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The Maryland Birth Injury Fund – A Raw Deal for Children Injured by Medical Malpractice

Posted in Attorney Blogs,Birth Injury,News on February 23, 2015

Earlier this year, a task force generated by the General Assembly has issued a report recommending that the State of Maryland create a so called “birth injury fund” to help babies injured during birth. This appears to be the latest ploy by the insurance industry to deprive patients and consumers of their right to seek just and adequate compensation through the court system.

In essence, the birth injury fund would provide some sort of a financial payout to children with birth injuries. The proposal envisions a no-fault fund. Payments would be made regardless of whether the injury was caused by medical negligence. Hence, the proponents of the fund suggest that more children would receive compensation than in the status quo. But, how much and for what injuries? Who would decide whether a child should receive compensation and how would such decisions be made?

Here are 5 reasons why Marylanders should reject the birth injury fund:

1. Bias.

The recommendation comes from a task force made entirely from representatives of the health care industry. Why were there no patient advocates, members of the community or any parents of children with birth injuries? Was the recommendation subjected to any meaningful debate and balanced discussion? The cynic in me doubts it.

2. Inadequate Compensation.

Proponents of the fund suggest that it will help reduce hospital costs associated with medical malpractice litigation. Yes, this is precisely what the fund will do. Hospitals will spend less because they will not be required to compensate injured children for all the injuries. This is the real rationale for having the fund. In almost all birth injury cases, the injured child is entitled to recover damages for past and future medical expenses, attendant care, lost future income, and pain and suffering among other things. The fund will undoubtedly place limits on the amount of compensation and the type of compensation permitted. Simply put, injured children will not be made whole.

3. Bureaucratic Inefficiency.

In the current system, the parties litigate, retain experts and subject their claims to very strict scrutiny by experts, attorneys, judges and then juries. A litigant’s claim for damages must be clear, defined and supported by experts in multiple specialties ranging from medicine to vocational rehabilitation, life care planning and economics or finance. The truth is that a bogus claim almost never survives the litigation process. But, who is going to make determinations about damages in a system with a birth injury fund? Insurance providers and risk managers who have an inherent interest in reducing a litigant’s compensation? A bureaucrat with no legal or medical training? In order to envision what is proposed, think of dealing with the motor vehicle administration or, for that matter, any other inefficient bureaucracy.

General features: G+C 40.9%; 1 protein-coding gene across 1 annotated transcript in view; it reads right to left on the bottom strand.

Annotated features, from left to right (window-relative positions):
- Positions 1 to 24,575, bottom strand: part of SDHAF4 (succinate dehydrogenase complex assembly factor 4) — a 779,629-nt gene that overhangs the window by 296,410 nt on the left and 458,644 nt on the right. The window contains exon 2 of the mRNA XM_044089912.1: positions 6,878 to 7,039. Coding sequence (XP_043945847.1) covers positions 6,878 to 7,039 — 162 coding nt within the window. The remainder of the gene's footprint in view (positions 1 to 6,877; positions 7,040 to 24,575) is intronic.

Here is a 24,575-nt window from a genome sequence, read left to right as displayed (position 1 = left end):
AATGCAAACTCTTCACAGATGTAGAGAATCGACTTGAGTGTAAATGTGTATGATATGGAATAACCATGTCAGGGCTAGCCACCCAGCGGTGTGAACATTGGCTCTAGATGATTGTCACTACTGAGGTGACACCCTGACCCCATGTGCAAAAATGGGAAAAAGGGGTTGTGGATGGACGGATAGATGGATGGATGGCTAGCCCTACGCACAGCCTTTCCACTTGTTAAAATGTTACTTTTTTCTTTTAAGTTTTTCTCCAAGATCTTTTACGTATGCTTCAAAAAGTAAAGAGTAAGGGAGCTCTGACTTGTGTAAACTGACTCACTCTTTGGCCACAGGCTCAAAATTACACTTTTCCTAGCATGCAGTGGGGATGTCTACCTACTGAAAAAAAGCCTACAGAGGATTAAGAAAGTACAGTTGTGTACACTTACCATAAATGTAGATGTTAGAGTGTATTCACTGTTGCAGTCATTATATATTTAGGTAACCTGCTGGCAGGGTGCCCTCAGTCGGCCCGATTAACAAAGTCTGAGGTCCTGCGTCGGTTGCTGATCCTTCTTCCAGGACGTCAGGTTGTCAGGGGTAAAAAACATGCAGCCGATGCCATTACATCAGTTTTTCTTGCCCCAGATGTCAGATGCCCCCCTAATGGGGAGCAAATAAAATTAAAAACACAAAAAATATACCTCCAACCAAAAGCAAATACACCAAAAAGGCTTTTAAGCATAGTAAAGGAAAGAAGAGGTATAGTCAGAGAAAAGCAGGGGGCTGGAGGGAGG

4. No Jury Trials.

While it is not perfect, the jury trial system is the best system we have for resolving disputes. This is particularly true in cases of medical malpractice. Civil litigation, as it exists today, evolved and changed over many centuries to become very efficient at limiting compensation for only meritorious claims. A medical malpractice claim is subjected to multiple filters to insure that only the soundest claims make it to a jury. In Maryland, a litigant must first find a health care provider who is supportive of the alleged malpractice claim. The claim is first filed with the Maryland Health Care Alternative Dispute Resolution Office. Then, the claim is filed and litigated in a trial court. Strict evidentiary and procedural rules govern this process. Only the strongest and fittest claims survive. Assuredly, if Maryland adopts a birth injury fund, the fund will become the exclusive remedy for a child injured by medical negligence. Injured children will not be able to avail themselves of our legal system, leaving critical compensation determinations in the hands of self-interested bureaucrats and health care providers.

5. A Shield for Bad Doctors.

An essential component of the proposed birth injury fund is that it will operate on a no-fault basis. Somehow, a child who ends up having a birth injury will receive some compensation regardless of whether the injury is the product of malpractice. As such, determinations about whether the injury is the product of medical negligence become secondary if not altogether irrelevant.

The fund will assuredly produce a chilling effect on peer reviews and litigation designed to expose and to punish health care providers who render bad care. In the current system, if a lawsuit is filed, a health care provider’s actions are usually reviewed by his or her employer.

During the litigation process, the provider’s actions are further reviewed by risk management committees and experts retained by the parties. Judges and then juries are also involved to assess whether a health care provider acted negligently.

If a health care provider is ultimately found liable, a verdict again him or her is forever recorded in court records to serve as notice to future patients. The verdict is also reported to the insurance carrier, which may lead to increased premiums or a denial of medical malpractice coverage. The verdict is also reported to the Maryland Board of Physicians.

The Board can undertake further review and even disciplinary action against the health care provider. The no-fault birth injury fund is likely to eliminate all these checks and balances to shield incompetent health care providers from responsibility and accountability. The net effect of the proposed system is that incompetent health care providers will continue to render inadequate care to infants in this State.